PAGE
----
Transcript profiles of Candida albicans cortical actin patch mutants reflect their cellular defects : contribution of the Hog1p and Mkc1p signaling pathways

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DOIResolve DOI: http://doi.org/10.1128/EC.00385-05
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TypeArticle
Journal titleEukaryotic Cell
Volume5
Issue8
Pages12521265; # of pages: 14
AbstractIn Candida albicans, Myo5p and Sla2p are required for the polarized localization and function of cortical actin patches, for hyphal formation, and for endocytosis. Deletion of either the MYO5 or the SLA2 gene generated a common transcriptional response that involved changes in the transcript levels of cell wall protein- and membrane protein-encoding genes. However, these profiles were distinct from those observed for a mutant with specific deletions of the actin-organizing domains of Myo5p or for wild-type cells treated with cytochalasin A, both of which also generate defects in the organization of cortical actin patches. The profiles observed for the myo5Δ and sla2Δ mutants had similarities to those of wild-type cells subjected to an osmotic shock, and the defects in cortical patch function found with myo5Δ and sla2Δ mutants, but not cortical actin patch distribution per se, affected sensitivity to various stresses, including heat and osmotic shocks and cell wall damage. Secondary effects coupled with defective endocytosis, such as lack of polarized lipid rafts and associated protein Rvs167-GFP (where GFP is green fluorescent protein) and lack of polarized wall remodeling protein GFP-Gsc1, were also observed for the myo5Δ and sla2Δ mutants. The mitogen-activated protein kinases Hog1p and Mkc1p, which mediate signaling in response to osmotic stress and cell wall damage, do not play a major role in regulating the transcript level changes in the myo5Δ and sla2Δ mutants. Hog1p was not hyperphosphorylated in the myo5Δ and sla2Δ mutants, and the transcript levels of only a subset of genes affected in the myo5Δ mutant were dependent upon the presence of Hog1p and Mkc1p. However, it appears that Hog1p and Mkc1p play important roles in the myo5Δ mutant cells because double deletion of myosin I and either Hog1p or Mkc1p resulted in very-slow-growing cells.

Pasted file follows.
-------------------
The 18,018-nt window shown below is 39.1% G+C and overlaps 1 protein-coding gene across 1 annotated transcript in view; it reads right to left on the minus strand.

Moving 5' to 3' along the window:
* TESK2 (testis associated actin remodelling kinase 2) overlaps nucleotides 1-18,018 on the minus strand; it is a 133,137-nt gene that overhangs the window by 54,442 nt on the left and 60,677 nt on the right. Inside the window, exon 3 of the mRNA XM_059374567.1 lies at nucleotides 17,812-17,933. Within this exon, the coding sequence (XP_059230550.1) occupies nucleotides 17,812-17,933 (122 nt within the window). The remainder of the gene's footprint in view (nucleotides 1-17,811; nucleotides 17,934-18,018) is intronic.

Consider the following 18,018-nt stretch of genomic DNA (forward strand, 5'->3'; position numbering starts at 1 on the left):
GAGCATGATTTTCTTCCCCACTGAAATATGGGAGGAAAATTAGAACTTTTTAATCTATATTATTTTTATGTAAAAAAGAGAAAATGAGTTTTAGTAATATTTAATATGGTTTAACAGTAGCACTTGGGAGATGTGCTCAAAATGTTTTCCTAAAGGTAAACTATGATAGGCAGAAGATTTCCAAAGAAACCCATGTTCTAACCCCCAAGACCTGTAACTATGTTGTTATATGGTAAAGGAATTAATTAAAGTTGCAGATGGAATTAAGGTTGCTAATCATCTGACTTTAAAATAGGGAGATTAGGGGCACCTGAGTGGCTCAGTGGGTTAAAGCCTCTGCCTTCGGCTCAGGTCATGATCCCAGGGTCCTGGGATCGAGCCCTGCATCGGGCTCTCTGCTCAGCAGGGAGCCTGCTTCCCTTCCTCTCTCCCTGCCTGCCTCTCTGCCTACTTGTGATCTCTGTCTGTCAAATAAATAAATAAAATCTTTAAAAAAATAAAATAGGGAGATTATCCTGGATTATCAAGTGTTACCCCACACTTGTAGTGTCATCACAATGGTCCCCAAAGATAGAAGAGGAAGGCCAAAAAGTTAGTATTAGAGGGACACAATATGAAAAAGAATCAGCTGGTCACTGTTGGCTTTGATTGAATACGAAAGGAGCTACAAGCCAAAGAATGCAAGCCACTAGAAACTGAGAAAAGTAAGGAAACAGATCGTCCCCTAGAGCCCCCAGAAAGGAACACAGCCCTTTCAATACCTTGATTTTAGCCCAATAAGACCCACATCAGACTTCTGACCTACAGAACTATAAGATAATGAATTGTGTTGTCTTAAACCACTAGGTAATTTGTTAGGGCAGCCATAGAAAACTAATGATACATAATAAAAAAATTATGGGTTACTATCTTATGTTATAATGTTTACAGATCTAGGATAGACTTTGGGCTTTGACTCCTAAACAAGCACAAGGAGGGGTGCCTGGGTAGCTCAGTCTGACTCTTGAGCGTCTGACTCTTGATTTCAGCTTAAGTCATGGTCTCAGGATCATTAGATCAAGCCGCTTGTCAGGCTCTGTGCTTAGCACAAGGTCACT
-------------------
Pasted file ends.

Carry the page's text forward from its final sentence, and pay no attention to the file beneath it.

Publication date
LanguageEnglish
AffiliationNational Research Council Canada; NRC Biotechnology Research Institute
Peer reviewedNo
NPARC number12338886
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Record identifiera23343fd-b42c-4f1f-803b-32cb68ea9758
Record created2009-09-11
Record modified2016-05-09
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